As the days get longer and the nights get cold, autumn reminds us that it’s OK to fire up the oven again. Since you won’t be sweating anyone out of those house when you preheat to 425 degrees, take advantage of the temperate season and fill the house with the intoxicating aroma of homemade baked goods.
There’s nothing like a sweet treat in the fall, but the pies, lattes, and candies are usually calorie bombs that you could frankly do without. With Halloween, October might just be the sweetest month of the year. But our sweet treats spare you the sugar and calories normally associated with confections. And you better believe we never skimp on the novelty.
We’ve dreamed up five simple, healthy, and scrumptious donut recipes that will fill your home and belly with fall feel-goodness. Our donut recipe collection is the perfect complement to the cravings associated with fall: warm, sweet, ooey-gooey fun. Even more impressive, none of the donuts rely on the typical “pumpkin spice” crutch so often seen in October. Leave the pumpkin guts to the kids, you’ve got some baking to do!
Apple Cinnamon Streusel Donut
Unless you’re a teenager or child, you can’t enjoy a donut without some post sugar-high guilt. For the food conscious who have a sweet tooth, these hearty gems are the perfect fit. The donuts have real apples, whole wheat flour batter, and a decadent and textured streusel topping. With this perfect weekend-long snack, you can practically afford to eat two in a row at 155 calories each.
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Sneaking in just before the Thanksgiving and Christmas craziness is one of the most polarizing holidays of the year. That’s right! It’s almost time for Halloween. If you’re like me, you love a good, creative Halloween costume that stands out from the crowd. We, with the help of Marlon Heimerl from HalloweenCostumes.com, have rounded up some of our favorite health and fitness inspired costumes again this year. Wear one of these, and you’re sure to stand out from the crowd of superheroes, Gatsbys and twerking Miley Cyruses.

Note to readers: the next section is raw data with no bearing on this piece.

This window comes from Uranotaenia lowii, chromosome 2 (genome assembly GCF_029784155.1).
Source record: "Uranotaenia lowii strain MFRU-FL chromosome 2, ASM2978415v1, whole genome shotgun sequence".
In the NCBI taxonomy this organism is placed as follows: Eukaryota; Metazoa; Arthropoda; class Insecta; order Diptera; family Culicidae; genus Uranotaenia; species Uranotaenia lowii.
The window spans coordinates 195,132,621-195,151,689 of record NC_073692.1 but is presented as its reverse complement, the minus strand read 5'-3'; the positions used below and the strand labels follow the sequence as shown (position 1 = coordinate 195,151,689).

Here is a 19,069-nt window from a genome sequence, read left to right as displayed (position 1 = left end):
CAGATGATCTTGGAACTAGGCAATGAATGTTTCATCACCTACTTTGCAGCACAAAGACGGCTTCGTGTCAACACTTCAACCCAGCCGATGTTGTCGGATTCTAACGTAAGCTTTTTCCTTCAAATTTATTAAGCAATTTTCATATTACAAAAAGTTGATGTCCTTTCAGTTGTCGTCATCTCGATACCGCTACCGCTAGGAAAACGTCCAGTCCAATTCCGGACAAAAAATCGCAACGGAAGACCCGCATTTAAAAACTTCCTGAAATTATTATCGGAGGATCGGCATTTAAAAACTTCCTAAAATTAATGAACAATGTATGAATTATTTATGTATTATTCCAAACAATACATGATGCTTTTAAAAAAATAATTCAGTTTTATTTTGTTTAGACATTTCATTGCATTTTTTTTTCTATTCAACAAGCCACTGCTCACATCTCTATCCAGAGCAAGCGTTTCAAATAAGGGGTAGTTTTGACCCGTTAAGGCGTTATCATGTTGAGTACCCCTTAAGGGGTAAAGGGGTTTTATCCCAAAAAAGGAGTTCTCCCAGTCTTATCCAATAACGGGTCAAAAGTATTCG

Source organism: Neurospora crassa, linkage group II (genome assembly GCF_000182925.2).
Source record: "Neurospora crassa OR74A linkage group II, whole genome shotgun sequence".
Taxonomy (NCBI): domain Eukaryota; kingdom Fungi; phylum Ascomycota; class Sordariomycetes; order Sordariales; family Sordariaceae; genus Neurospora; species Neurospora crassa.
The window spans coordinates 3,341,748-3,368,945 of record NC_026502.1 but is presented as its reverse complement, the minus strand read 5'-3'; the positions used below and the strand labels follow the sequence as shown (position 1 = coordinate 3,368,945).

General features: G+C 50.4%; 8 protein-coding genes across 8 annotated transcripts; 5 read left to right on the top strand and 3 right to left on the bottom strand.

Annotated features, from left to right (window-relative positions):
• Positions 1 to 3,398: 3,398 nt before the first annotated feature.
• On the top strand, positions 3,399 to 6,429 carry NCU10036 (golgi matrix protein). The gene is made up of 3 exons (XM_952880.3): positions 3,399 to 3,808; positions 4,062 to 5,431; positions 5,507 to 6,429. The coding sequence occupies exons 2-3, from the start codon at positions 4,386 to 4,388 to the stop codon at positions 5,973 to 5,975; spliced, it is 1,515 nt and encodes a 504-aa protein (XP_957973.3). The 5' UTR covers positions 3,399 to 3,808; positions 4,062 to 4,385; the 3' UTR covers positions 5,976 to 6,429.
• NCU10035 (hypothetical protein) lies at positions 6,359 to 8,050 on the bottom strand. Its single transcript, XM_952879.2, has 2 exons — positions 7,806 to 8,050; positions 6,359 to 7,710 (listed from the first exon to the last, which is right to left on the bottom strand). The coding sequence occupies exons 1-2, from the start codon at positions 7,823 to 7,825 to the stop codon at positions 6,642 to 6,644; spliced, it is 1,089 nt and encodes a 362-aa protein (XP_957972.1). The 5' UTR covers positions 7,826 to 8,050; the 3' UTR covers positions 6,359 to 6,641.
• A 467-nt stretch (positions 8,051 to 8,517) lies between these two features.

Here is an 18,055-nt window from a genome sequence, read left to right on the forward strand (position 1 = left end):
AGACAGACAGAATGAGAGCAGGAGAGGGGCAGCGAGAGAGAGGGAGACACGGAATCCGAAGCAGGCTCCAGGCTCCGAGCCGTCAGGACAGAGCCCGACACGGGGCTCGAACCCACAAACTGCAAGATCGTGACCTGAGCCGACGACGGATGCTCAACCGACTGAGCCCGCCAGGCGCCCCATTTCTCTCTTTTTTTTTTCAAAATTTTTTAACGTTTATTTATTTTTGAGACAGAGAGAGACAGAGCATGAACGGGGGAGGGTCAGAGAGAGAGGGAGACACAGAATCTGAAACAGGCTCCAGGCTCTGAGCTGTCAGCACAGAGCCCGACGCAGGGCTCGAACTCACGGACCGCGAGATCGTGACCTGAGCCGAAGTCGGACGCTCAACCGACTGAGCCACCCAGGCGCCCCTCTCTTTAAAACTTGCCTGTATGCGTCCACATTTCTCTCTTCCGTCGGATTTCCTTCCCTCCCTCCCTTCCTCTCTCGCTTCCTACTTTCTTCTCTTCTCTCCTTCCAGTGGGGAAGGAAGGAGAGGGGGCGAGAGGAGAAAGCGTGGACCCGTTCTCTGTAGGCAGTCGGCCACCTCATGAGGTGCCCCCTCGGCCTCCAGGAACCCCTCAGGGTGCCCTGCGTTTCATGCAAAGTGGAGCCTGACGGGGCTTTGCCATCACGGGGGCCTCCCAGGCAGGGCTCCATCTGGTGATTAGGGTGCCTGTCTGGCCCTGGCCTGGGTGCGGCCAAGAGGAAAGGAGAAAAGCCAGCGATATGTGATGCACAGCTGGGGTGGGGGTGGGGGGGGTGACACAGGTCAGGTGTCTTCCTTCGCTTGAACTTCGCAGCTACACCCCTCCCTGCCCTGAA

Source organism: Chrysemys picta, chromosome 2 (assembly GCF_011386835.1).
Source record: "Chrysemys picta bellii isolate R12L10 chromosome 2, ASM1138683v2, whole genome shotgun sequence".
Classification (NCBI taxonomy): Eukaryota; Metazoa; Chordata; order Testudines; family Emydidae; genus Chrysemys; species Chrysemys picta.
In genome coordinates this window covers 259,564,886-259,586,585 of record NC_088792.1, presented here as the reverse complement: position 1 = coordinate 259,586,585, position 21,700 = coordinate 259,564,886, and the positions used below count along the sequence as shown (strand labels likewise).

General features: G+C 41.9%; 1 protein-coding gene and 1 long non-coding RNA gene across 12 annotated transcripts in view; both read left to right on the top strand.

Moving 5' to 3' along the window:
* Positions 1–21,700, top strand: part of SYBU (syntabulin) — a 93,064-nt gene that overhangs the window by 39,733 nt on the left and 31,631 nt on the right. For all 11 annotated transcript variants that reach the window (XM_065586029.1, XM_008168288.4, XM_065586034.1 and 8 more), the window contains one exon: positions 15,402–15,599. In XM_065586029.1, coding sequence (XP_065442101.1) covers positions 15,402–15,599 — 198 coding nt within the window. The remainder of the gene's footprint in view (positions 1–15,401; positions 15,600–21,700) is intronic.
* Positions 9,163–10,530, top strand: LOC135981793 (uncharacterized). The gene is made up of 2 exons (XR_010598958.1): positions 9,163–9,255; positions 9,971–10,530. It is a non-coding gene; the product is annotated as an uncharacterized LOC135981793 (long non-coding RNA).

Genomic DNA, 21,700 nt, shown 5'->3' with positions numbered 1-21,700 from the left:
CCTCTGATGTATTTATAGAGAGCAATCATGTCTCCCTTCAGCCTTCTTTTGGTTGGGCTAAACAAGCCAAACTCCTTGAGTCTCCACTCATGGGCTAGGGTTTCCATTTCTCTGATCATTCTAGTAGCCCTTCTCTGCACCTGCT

Themed Marathon Runner
Themed marathons reached a high point in popularity this year, ranging from Color Runs to Disney inspired races to the slightly creepier Zombie Runs. For a relatively easy costume that’s also comfortable, throw on shorts, running shoes, a T-shirt and pick your favorite theme to accessorize your look.
Rhabdo the Clown
As the unofficial mascot of CrossFit, Rhabdo has gained some notoriety for seemingly mocking the health risks of the intense exercise regimen. He also makes a gruesome Halloween costume choice for those who want to be a little frightening, but don’t want to resort to traditional favorites like vampires and zombies. For this costume, all you need is workout gear, clown make up and wig, and a few organs hanging out of your exercise shorts. To go all out, carry around some heavy-looking weights and add make up to look extra tired and beat up.
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Summer is over but my salad bowl is still full! I’m a big fan of the big a– salad trend. Just a plate piled high with greens, veggies, berries, nuts and frankly anything else you want – it’s an entree that never disappoints. I always finish feeling full, satisfied, and not weighed down.
With Autumn as my muse, and my refrigerator quickly filling with the early seasonal produce, I crafted an entirely new entree salad. And it’s gooooood.